What is magnetite?

Magnetite, also called lodestone, is an iron mineral made up of ferrous-deferric oxide (Fe3O4), and it owes its name to the Greek city of Magnesia. It has a strong magnetic quality due to a ferromagnetic phenomenon: the magnetic moments of different iron cations in the system are strongly coupled by antiferromagnetic interactions; this way, each cell (unit) has a non-compensated magnetic moment. The sum of these non-compensated magnetic moments, strongly coupled to one another, is responsible for the magnetic properties of magnetite.

What is magnetite used for?

As a mineral:

Next to the hematite, the magnetite is one of the most important ores (minerals) due to its iron content (72%), which makes it the mineral with the highest iron content of all.

As a material for roads and general building:

It is used as a high-density natural additive (from 4.65 kg/l to 4.80 kg/l) on concrete used for radiology protection, exposed to marine conditions (docks, buildings, poles etc.), or vibratory conditions (subway or train railroads).
It is also used an additive for asphaltic concrete in order to improve in-situ warming rates through microwaves. With the help of magnetite the adequate temperature (around 165 degrees C) can be reached in a very short time. Other iron oxides can fulfill the same purpose but a longer time of exposure to microwaves is required, which makes them unprofitable.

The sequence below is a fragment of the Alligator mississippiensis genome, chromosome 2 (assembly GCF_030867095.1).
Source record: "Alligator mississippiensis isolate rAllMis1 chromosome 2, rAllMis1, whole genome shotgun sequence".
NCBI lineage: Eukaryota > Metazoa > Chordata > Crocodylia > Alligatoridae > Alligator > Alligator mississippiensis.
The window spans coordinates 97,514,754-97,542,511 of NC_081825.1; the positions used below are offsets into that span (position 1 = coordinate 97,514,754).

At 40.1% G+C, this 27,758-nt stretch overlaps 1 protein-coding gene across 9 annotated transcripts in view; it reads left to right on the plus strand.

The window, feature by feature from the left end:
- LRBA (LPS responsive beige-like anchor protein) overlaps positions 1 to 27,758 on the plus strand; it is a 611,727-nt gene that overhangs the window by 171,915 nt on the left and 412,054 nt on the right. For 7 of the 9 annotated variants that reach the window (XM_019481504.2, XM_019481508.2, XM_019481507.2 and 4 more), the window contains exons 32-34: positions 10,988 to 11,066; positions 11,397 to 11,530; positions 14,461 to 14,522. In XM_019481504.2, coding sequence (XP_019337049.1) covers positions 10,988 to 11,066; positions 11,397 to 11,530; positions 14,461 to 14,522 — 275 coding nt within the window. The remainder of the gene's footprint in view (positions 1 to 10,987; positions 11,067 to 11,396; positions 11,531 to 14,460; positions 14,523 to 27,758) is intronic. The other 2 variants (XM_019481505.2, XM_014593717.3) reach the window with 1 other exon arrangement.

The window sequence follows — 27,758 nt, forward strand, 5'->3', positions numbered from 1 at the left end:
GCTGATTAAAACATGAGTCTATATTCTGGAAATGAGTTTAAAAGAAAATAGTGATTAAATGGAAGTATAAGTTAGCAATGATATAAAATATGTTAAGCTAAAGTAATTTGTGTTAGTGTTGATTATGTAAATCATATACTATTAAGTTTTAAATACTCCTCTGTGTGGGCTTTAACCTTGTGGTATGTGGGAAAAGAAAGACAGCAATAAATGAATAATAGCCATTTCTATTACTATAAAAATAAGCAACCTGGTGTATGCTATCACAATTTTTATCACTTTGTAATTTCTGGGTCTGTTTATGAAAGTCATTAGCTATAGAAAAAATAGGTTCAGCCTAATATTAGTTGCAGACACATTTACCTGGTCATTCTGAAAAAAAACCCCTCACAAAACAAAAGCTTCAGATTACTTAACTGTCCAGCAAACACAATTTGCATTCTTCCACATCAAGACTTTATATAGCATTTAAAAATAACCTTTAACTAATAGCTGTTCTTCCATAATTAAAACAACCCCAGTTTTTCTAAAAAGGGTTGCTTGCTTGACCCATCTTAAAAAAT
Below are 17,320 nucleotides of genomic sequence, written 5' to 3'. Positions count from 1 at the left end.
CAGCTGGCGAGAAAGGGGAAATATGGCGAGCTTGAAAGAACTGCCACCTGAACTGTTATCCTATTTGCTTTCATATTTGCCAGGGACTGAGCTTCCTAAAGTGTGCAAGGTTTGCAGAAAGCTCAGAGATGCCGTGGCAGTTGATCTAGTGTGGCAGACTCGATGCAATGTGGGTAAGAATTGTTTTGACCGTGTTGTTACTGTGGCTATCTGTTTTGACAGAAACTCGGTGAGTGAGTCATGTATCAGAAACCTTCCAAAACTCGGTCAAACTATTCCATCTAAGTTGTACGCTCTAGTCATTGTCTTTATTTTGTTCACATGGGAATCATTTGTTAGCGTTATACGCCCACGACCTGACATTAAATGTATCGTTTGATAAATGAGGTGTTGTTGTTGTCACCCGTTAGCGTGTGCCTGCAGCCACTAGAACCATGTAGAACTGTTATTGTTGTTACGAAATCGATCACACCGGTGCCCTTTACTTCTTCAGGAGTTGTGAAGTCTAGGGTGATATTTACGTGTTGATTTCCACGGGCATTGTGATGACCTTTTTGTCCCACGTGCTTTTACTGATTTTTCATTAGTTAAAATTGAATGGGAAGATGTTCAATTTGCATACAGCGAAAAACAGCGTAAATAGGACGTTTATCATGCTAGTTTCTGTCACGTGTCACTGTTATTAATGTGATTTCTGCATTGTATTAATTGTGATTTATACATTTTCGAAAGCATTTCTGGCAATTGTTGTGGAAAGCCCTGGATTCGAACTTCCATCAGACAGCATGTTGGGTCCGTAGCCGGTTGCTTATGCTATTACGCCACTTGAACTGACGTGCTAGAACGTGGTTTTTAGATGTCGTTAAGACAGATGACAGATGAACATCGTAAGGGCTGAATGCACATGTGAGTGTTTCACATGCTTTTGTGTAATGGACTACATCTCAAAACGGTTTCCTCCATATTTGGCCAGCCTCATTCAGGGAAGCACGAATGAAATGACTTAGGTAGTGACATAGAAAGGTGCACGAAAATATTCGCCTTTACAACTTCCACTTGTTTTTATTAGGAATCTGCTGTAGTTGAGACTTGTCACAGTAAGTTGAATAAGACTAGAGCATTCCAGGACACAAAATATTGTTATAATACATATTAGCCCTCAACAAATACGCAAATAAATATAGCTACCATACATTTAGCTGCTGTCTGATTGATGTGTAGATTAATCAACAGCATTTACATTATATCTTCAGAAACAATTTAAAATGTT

In the automobile industry:

Magnetite is used in the production of brakes.

In coal mining:

It is used specifically in coal washing using dense media. Magnetite increases the density of water, which facilitates the separation of coal from sterile material, thus reducing ash levels and incrementing BTUs (British Thermal Unit) in coal.

In industrial cauldrons:

Magnetite is a very stable compound, even at high temperatures, though it can, at low temperatures and humid environments, slowly rust and form ferric oxide. Its stability at high temperatures allows it to act as a more than appropriate coating material for boiler tubes, which is why thermal treatments are carried out in industrial cauldrons, to form several layers of magnetite in its tubes.

In environmental recovery:

Magnetite is used, grounded, on oil or petroleum spills to facilitate their recovery and clean aquatic surfaces with the use of electromagnets. It is also used in great quantities as a nutrient on oceanic surfaces for plankton, which provides the correct nourishment to the marine food chain from its base.